Editorial: Labour begins to show the strain

Rarely has Alastair Campbell treated the media and the British public to a more blatant example of the aggressive news management which has become his trade mark - or such a clear illustration of the difference between the business of ’spin’ and that of public relations, as most practitioners understand it - than with his ’gagging’ of outspoken critic of the NHS, Lord Winston.

Rarely has Alastair Campbell treated the media and the British

public to a more blatant example of the aggressive news management which

has become his trade mark - or such a clear illustration of the

difference between the business of ’spin’ and that of public relations,

as most practitioners understand it - than with his ’gagging’ of

outspoken critic of the NHS, Lord Winston.



None of the participants in this sorry tale have behaved particularly

well, but the problem is that while Campbell’s tactics attract ever

closer media scrutiny, there is a danger that the reputation of the PR

industry will once again get caught in the cross-fire.



As a TV celebrity and Labour peer, Winston displayed a remarkable lack

of media-savvy when faced with a seasoned journalist and a tape

recorder.



His indiscreet identification of the location and manner of the

forthcoming birth of Blair jnr was gauche, but there is many a corporate

spokesperson who has been too loquacious only to regret it when his

comments appear in print. Campbell may have successfully diverted

attention from the real issue at stake by persuading him to ’recant’ his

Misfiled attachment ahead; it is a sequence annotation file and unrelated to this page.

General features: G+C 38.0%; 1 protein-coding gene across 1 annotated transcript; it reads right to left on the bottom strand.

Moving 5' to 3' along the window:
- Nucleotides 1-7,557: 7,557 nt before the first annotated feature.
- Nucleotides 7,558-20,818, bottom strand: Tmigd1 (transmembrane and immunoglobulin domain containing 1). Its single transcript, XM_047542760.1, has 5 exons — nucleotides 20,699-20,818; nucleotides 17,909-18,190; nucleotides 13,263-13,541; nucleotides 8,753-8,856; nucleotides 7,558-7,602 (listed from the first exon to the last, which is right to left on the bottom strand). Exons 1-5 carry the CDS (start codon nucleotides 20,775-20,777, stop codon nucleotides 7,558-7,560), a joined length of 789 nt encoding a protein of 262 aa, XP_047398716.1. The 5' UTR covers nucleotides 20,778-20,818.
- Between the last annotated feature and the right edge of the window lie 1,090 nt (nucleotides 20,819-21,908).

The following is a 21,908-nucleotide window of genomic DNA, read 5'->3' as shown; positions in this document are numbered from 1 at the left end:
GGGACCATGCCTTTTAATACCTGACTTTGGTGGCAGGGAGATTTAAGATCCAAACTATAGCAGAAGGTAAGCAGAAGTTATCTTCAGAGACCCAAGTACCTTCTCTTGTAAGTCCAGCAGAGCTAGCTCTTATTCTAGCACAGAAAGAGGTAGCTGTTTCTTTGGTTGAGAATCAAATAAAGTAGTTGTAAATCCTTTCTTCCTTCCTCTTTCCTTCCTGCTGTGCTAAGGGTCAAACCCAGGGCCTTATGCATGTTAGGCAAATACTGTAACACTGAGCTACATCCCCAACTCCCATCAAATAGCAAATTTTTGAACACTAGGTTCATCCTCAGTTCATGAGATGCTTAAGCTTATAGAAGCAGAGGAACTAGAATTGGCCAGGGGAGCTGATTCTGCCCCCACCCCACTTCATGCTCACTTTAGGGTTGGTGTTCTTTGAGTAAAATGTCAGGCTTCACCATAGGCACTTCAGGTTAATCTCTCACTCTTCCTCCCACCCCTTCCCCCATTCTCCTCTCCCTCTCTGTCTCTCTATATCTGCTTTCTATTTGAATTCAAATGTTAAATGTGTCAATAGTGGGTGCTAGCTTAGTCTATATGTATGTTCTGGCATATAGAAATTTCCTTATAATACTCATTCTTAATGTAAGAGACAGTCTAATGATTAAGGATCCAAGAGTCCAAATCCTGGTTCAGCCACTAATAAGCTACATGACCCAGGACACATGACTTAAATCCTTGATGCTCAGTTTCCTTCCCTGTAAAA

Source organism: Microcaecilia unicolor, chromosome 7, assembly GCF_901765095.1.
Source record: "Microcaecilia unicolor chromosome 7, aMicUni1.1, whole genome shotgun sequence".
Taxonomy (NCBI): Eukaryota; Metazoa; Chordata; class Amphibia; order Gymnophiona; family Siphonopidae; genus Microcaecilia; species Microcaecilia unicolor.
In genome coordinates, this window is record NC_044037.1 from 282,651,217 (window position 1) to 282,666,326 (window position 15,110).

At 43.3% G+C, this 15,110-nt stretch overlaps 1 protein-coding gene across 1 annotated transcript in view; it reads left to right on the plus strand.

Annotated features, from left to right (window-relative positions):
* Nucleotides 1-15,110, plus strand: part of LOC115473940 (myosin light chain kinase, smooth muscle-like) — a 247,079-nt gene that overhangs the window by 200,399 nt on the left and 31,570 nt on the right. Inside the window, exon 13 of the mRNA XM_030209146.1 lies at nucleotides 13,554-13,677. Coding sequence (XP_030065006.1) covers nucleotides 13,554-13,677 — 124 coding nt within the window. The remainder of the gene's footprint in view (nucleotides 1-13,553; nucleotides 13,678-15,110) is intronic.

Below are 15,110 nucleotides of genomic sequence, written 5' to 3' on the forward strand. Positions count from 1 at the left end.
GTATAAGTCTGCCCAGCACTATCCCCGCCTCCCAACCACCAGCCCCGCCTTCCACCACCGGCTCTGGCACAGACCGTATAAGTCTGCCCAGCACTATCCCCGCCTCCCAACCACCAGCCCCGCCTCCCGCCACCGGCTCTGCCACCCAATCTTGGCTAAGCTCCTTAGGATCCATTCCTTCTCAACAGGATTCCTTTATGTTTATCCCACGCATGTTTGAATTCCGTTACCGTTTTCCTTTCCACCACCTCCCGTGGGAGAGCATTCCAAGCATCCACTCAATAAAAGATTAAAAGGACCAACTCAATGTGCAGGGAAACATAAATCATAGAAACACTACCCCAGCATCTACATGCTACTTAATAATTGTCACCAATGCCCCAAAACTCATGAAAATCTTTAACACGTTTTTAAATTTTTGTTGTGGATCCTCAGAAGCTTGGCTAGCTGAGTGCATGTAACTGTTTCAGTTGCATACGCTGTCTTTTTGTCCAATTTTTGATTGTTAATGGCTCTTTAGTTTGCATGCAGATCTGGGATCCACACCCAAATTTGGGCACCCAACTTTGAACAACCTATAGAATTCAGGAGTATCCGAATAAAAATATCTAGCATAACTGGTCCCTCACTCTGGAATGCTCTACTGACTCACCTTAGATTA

indiscretion, however it is only a temporary respite.



The issue of NHS funding is one PR challenge that this Government, or

any other, would find it hard to news manage their way out of. This is

not a debate that can be averted. As any crisis management specialist

knows, there comes a time when one has to face the cameras, and provide

a credible response to criticisms.



In circumstances such as these it is important to recognise what public

relations is and is not. It is not a magic panacea. It will not reduce

waiting lists or the cost of health service. For all the flurry of

publicity surrounding new concepts such as NHS Direct, with the cost of

acceptable care seemingly growing faster than the health budget, there

are fundamental problems to address. A PR campaign can only be as good

as the product you have to work with.



Have you registered with us yet?

Register now to enjoy more articles and free email bulletins

Register
Already registered?
Sign in

Would you like to post a comment?

Please Sign in or register.